Frostbite and Hypothermia: What's the Difference?

January 4, 2018

Arctic air and serious winter storms have descended on the U.S. at the start of 2018. Freezing temperatures and dangerous windchills can be especially dangerous for those spending time outside, putting them at risk for hypothermia or even frostbite.

“People all over the world work outside in sub-freezing temperatures every day,” said Dr. Bruce Crabtree, a Mercy emergency department physician. “Preparation is the key to staying safe.” 

Dr. Crabtree shares these tips for staying safe if you’re outside for long periods of time.

  • Dress in layers, with a polyester or other wicking fabric right next to your skin.
  • Make sure every part of your body is covered so heat doesn’t escape.
  • Don’t sweat excessively as the moisture will make you colder.
  • Beware of shivering. It’s a warning sign of possible hypothermia.
  • Don’t be outside alone. People with hypothermia often aren’t thinking clearly and may not realize they’re in danger.
  • Drink warm liquids to warm up your core.
  • Make sure you’re eating enough calories.

“Your body is like any other furnace,” said Dr. Crabtree. “You need fuel to burn in order to stay warm. If you’re working outside, you need to make sure you’re eating enough food to fuel your body.”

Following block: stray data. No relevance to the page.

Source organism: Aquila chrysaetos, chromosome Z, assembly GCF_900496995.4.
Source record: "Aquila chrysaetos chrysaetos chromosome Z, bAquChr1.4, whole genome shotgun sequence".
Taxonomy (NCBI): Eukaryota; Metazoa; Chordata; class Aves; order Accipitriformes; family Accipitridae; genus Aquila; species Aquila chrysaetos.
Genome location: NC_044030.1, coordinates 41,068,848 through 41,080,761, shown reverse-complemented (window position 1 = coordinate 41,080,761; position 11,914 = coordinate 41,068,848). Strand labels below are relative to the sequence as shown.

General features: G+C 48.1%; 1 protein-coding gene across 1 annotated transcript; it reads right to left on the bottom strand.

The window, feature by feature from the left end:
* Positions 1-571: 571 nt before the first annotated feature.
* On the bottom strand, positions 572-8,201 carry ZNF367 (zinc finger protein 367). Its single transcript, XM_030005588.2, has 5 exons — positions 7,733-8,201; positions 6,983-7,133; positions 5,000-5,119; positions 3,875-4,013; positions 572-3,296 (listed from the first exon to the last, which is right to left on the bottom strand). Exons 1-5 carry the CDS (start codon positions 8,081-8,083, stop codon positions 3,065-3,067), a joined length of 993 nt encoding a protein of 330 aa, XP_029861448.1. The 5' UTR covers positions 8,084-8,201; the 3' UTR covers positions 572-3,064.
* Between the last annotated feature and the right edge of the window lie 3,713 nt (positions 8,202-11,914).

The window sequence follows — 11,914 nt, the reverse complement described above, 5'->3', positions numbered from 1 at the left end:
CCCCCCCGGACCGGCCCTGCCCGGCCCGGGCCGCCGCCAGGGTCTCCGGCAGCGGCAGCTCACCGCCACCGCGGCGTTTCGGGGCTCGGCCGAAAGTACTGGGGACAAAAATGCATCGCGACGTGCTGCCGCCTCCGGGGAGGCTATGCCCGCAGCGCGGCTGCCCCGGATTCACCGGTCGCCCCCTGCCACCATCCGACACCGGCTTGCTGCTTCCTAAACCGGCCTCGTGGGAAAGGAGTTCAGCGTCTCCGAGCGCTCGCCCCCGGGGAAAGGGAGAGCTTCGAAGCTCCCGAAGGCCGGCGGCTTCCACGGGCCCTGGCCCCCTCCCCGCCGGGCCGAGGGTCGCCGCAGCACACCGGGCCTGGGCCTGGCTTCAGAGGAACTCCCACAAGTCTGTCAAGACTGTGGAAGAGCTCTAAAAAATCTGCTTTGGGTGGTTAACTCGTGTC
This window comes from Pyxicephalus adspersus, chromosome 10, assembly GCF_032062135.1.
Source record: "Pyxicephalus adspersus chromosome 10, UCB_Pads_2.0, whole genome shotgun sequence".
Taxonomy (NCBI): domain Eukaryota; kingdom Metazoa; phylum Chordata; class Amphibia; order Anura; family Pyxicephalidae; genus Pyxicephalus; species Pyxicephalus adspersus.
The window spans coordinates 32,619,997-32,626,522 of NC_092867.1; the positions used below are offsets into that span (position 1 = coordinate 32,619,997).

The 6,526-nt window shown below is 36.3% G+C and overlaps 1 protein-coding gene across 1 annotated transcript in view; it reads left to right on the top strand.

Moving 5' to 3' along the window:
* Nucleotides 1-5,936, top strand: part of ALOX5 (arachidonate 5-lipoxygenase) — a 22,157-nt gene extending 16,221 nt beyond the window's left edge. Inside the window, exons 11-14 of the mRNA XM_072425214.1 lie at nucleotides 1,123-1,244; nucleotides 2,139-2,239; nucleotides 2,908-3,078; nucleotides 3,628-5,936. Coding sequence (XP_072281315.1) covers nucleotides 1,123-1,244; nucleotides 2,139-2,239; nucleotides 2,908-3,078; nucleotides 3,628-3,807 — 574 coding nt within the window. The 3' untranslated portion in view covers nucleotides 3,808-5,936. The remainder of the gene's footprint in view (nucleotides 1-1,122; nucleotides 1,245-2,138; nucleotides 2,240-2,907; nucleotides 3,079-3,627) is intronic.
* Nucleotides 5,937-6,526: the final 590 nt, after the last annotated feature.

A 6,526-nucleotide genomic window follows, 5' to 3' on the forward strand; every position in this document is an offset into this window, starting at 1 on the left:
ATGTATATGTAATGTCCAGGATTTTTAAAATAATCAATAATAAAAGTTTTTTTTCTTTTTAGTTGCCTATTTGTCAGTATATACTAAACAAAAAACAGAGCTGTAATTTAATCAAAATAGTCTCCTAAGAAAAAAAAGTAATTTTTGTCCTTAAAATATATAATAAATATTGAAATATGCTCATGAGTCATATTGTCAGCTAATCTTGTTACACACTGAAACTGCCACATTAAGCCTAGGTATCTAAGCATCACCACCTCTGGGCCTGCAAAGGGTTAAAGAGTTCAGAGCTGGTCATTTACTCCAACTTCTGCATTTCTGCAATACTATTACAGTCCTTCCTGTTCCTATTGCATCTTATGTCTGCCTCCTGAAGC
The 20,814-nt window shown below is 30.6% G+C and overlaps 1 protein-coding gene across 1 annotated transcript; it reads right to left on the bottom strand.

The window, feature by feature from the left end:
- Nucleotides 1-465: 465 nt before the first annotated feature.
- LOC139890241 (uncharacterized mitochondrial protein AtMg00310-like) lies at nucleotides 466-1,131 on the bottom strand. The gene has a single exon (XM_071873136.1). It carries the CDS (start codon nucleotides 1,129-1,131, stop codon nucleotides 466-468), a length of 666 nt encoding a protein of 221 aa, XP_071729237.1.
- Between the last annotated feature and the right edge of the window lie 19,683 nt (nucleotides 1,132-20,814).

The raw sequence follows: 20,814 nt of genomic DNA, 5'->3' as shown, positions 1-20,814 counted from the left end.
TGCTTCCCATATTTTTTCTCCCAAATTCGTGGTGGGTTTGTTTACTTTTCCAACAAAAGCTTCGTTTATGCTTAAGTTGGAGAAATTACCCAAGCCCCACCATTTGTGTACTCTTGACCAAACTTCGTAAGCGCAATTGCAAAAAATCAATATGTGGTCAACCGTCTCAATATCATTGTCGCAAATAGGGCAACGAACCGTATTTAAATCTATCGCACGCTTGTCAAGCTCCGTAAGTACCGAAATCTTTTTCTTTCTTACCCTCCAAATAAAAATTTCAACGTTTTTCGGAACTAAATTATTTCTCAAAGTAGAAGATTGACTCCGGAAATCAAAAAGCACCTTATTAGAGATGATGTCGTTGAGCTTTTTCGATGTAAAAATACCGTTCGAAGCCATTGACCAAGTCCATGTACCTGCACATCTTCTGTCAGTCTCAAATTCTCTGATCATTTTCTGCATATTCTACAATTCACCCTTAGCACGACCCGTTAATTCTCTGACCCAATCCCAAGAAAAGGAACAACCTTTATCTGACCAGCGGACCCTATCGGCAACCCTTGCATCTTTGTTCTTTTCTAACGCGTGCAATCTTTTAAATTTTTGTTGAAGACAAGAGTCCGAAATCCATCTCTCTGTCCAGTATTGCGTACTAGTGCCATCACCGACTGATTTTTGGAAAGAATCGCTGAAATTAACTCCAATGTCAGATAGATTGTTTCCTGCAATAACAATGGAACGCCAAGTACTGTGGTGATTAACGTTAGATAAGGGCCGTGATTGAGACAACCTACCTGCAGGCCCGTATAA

If you feel like hypothermia or frostbite has set in, get inside, remove any wet clothing, cover yourself in blankets and seek medical attention if necessary.


Additional Resources at Mercy

Learn More: Cold Temperature Exposure

Check your symptoms, learn about risk factors and find out when to seek help.

Find an Urgent Care Near You

When it’s not a life-threatening emergency, but you need prompt care, Mercy Urgent Care locations have you covered – without the wait and higher cost of an emergency room visit.

Emergency Guide: Where to Go When

Should you visit urgent care, convenient care or the emergency room? Download our guide to help you choose the right location.


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